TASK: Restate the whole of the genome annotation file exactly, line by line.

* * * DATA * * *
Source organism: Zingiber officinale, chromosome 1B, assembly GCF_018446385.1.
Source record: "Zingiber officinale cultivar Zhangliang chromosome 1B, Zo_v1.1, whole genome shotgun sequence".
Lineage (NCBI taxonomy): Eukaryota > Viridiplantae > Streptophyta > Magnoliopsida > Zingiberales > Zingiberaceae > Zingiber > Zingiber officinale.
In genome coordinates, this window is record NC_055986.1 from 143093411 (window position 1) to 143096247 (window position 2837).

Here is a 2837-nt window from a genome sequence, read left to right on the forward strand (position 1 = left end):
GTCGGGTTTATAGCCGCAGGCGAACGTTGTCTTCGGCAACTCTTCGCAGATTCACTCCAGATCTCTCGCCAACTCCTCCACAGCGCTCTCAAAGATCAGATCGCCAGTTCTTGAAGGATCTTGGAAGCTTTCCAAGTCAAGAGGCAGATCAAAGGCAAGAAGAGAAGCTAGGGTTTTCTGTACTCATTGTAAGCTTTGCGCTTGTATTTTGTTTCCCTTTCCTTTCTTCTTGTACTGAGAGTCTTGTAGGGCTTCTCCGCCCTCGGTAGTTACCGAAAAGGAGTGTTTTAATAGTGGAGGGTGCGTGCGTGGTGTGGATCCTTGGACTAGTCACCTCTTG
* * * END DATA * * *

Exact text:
Source organism: Zingiber officinale, chromosome 1B, assembly GCF_018446385.1.
Source record: "Zingiber officinale cultivar Zhangliang chromosome 1B, Zo_v1.1, whole genome shotgun sequence".
Lineage (NCBI taxonomy): Eukaryota > Viridiplantae > Streptophyta > Magnoliopsida > Zingiberales > Zingiberaceae > Zingiber > Zingiber officinale.
In genome coordinates, this window is record NC_055986.1 from 143093411 (window position 1) to 143096247 (window position 2837).

Here is a 2837-nt window from a genome sequence, read left to right on the forward strand (position 1 = left end):
GTCGGGTTTATAGCCGCAGGCGAACGTTGTCTTCGGCAACTCTTCGCAGATTCACTCCAGATCTCTCGCCAACTCCTCCACAGCGCTCTCAAAGATCAGATCGCCAGTTCTTGAAGGATCTTGGAAGCTTTCCAAGTCAAGAGGCAGATCAAAGGCAAGAAGAGAAGCTAGGGTTTTCTGTACTCATTGTAAGCTTTGCGCTTGTATTTTGTTTCCCTTTCCTTTCTTCTTGTACTGAGAGTCTTGTAGGGCTTCTCCGCCCTCGGTAGTTACCGAAAAGGAGTGTTTTAATAGTGGAGGGTGCGTGCGTGGTGTGGATCCTTGGACTAGTCACCTCTTG